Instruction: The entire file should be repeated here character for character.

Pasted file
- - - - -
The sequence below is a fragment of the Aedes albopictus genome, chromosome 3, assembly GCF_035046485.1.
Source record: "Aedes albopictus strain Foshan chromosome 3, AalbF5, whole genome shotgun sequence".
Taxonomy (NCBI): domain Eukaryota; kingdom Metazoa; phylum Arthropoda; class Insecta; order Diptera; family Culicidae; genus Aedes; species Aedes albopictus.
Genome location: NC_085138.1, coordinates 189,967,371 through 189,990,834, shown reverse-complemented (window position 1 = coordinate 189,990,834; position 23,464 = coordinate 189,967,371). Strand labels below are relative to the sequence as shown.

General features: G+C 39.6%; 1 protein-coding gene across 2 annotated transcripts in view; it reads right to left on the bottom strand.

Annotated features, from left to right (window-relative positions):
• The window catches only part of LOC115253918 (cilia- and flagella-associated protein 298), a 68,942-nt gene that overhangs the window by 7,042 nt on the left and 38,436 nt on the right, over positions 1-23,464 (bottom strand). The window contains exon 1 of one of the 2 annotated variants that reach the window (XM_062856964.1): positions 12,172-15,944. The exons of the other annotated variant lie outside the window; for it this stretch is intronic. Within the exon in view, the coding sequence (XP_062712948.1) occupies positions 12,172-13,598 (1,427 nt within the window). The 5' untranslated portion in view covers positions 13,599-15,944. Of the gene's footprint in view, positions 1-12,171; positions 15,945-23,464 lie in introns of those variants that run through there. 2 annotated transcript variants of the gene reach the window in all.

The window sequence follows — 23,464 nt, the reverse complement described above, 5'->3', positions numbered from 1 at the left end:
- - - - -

The sequence below is a fragment of the Aedes albopictus genome, chromosome 3, assembly GCF_035046485.1.
Source record: "Aedes albopictus strain Foshan chromosome 3, AalbF5, whole genome shotgun sequence".
Taxonomy (NCBI): domain Eukaryota; kingdom Metazoa; phylum Arthropoda; class Insecta; order Diptera; family Culicidae; genus Aedes; species Aedes albopictus.
Genome location: NC_085138.1, coordinates 189,967,371 through 189,990,834, shown reverse-complemented (window position 1 = coordinate 189,990,834; position 23,464 = coordinate 189,967,371). Strand labels below are relative to the sequence as shown.

General features: G+C 39.6%; 1 protein-coding gene across 2 annotated transcripts in view; it reads right to left on the bottom strand.

Annotated features, from left to right (window-relative positions):
• The window catches only part of LOC115253918 (cilia- and flagella-associated protein 298), a 68,942-nt gene that overhangs the window by 7,042 nt on the left and 38,436 nt on the right, over positions 1-23,464 (bottom strand). The window contains exon 1 of one of the 2 annotated variants that reach the window (XM_062856964.1): positions 12,172-15,944. The exons of the other annotated variant lie outside the window; for it this stretch is intronic. Within the exon in view, the coding sequence (XP_062712948.1) occupies positions 12,172-13,598 (1,427 nt within the window). The 5' untranslated portion in view covers positions 13,599-15,944. Of the gene's footprint in view, positions 1-12,171; positions 15,945-23,464 lie in introns of those variants that run through there. 2 annotated transcript variants of the gene reach the window in all.

The window sequence follows — 23,464 nt, the reverse complement described above, 5'->3', positions numbered from 1 at the left end: